In the coming weeks, the Yakima Health District will focus more on mobile and pop-up vaccine clinics and less on running a mass vaccination site.
In recent weeks, more Yakima County residents have been receiving COVID-19 vaccines through mobile sites than at the drive-thru vaccination site at State Fair Park, said Nathan Johnson, local emergency coordinator for the Yakima Health District.
The pilot project from the Federal Emergency Management Agency, or FEMA, sent vaccines and support to the community vaccine center at State Fair Park along with mobile vaccine clinics.
Since the beginning of April, more than 5,000 doses from the FEMA effort were distributed at 193 mobile clinics throughout the Yakima Valley. Each clinic administered anywhere from 10 to 280 doses.
These figures do not include mobile clinics held by other medical providers outside the FEMA pilot project.
Early during the vaccine effort, the goal was to get ample supply to provide vaccine to anyone who wanted to get it. Now that there is ample supply, the aim is to find ways to get the vaccine out to residents, Johnson said.
“It’s not just a one-and-done thing. It’s a long-term effort,” he said. “It’s constantly adjusting and working collectively as a community to get as many vaccines out as we can.”
Local numbers below state average
Among residents 16 and up, 48.6% of Yakima County residents have received at least one shot, and 39.5% are fully vaccinated. Yakima County’s numbers are below state averages. Statewide, 57% of those 16 and up have received at least one shot, and 43.7% are fully vaccinated.
As of Monday, 91,823 Yakima County residents have received at least one shot of the vaccine and 74,621 residents are fully vaccinated, according to figures from the state Department of Health.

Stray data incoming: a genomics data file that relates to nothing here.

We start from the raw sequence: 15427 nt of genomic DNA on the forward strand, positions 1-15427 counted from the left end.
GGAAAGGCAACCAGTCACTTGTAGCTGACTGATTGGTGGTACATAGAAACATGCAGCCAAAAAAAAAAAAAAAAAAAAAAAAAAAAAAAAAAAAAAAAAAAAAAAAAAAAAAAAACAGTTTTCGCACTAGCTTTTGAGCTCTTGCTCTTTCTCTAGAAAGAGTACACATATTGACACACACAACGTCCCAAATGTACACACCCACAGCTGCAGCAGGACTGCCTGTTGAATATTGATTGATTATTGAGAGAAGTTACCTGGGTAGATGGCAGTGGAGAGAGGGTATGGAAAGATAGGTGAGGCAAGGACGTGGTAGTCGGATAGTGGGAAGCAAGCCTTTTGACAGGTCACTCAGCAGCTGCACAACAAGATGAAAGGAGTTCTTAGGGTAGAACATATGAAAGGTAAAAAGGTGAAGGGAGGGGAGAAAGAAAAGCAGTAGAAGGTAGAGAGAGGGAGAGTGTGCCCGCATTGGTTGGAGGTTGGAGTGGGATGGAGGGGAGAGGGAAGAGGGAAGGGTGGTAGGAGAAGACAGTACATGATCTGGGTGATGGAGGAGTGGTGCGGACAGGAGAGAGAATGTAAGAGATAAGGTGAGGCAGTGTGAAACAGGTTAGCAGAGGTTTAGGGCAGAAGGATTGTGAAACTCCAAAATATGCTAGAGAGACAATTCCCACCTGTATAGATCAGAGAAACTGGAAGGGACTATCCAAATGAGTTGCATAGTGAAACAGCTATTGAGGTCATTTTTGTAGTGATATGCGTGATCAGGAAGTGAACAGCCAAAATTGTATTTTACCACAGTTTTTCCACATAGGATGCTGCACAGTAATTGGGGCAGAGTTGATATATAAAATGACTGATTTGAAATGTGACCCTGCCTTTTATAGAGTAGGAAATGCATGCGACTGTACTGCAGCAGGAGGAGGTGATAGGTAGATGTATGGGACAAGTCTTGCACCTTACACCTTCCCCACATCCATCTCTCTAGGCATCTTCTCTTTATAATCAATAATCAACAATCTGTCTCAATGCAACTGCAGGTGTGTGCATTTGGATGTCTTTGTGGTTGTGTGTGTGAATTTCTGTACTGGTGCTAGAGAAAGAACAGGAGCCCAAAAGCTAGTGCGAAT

Gov. Jay Inslee on Thursday said he plans to reopen the state on June 30 or whenever the state has 70% of people 16 and up with one dose, whichever happens first. He also announced plans to work with businesses to provide incentives for people who are vaccinated.
The daily distribution of COVID-19 vaccine doses has been falling in the last several weeks locally and statewide. In Yakima County, the number of doses administered peaked on April 9 at 4,369 doses. On Monday, 957 doses were administered.
Statewide, daily distributions were pushing 90,000 in mid-April and have declined since then. On Monday, 38,362 doses were administered.
Johnson said in recent weeks, anywhere from 400 to 700 residents a day have visited the State Fair Park mass vaccination site and the FEMA-run mobile clinics.
“That is a lot of individuals who wouldn’t have had the opportunity” to get vaccinated previously, he said.
Johnson said there are still people who haven’t received a COVID-19 vaccine due to accessibility issues. People might not have technology to set up appointments. They might not have transportation to a vaccine clinic or have difficulty leaving work to get the vaccine.
With the FEMA pilot project wrapping up in the next few weeks, the Yakima Health District is focused on shifting distribution to bring vaccines out to people.
The Yakima Health District will continue to run a drive-thru vaccination site at State Fair Park, but it will be smaller and open five days a week instead of daily. And the State Fair Park site will be one of several reoccurring community sites, similar to the approach taken with COVID-19 testing a year ago, Johnson said.
Yakima Health District also plans to hold vaccine clinics during community events such as rodeos and food truck festivals.
The vaccine outreach and distribution effort will continue to evolve as needs change, Johnson said. And those needs could be impacted by everything from an influx of new H-2A agricultural workers to new federal approvals, such as the one for the Pfizer vaccine for those 12 to 15 years old.
“We want everyone in our community to have the opportunity to get vaccinated,” Johnson said. “We recognize that (100% vaccination) is not going to happen, but we want to exhaust all and every outreach effort.”